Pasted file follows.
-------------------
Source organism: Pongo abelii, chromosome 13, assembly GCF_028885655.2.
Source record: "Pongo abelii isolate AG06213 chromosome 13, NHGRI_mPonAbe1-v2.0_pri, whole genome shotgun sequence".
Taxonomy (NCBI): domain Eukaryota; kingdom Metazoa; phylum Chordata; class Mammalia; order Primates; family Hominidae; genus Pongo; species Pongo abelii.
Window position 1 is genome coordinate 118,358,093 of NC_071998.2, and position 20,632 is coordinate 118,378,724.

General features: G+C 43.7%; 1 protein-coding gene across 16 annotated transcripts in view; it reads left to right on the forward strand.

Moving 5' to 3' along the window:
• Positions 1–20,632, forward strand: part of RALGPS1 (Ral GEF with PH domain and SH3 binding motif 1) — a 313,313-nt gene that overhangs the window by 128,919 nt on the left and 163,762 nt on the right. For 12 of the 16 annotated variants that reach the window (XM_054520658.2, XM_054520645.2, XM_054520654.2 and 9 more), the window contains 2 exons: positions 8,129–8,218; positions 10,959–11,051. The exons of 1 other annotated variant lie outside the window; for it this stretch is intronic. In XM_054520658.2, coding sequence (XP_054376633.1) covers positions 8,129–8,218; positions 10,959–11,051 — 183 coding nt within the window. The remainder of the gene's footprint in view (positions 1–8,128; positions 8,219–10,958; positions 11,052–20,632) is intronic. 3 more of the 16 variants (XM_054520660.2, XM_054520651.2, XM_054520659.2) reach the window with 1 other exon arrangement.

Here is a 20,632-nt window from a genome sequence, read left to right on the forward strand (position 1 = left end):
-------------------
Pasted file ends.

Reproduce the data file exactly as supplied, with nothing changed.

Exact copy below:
Source organism: Pongo abelii, chromosome 13, assembly GCF_028885655.2.
Source record: "Pongo abelii isolate AG06213 chromosome 13, NHGRI_mPonAbe1-v2.0_pri, whole genome shotgun sequence".
Taxonomy (NCBI): domain Eukaryota; kingdom Metazoa; phylum Chordata; class Mammalia; order Primates; family Hominidae; genus Pongo; species Pongo abelii.
Window position 1 is genome coordinate 118,358,093 of NC_071998.2, and position 20,632 is coordinate 118,378,724.

General features: G+C 43.7%; 1 protein-coding gene across 16 annotated transcripts in view; it reads left to right on the forward strand.

Moving 5' to 3' along the window:
• Positions 1–20,632, forward strand: part of RALGPS1 (Ral GEF with PH domain and SH3 binding motif 1) — a 313,313-nt gene that overhangs the window by 128,919 nt on the left and 163,762 nt on the right. For 12 of the 16 annotated variants that reach the window (XM_054520658.2, XM_054520645.2, XM_054520654.2 and 9 more), the window contains 2 exons: positions 8,129–8,218; positions 10,959–11,051. The exons of 1 other annotated variant lie outside the window; for it this stretch is intronic. In XM_054520658.2, coding sequence (XP_054376633.1) covers positions 8,129–8,218; positions 10,959–11,051 — 183 coding nt within the window. The remainder of the gene's footprint in view (positions 1–8,128; positions 8,219–10,958; positions 11,052–20,632) is intronic. 3 more of the 16 variants (XM_054520660.2, XM_054520651.2, XM_054520659.2) reach the window with 1 other exon arrangement.

Here is a 20,632-nt window from a genome sequence, read left to right on the forward strand (position 1 = left end):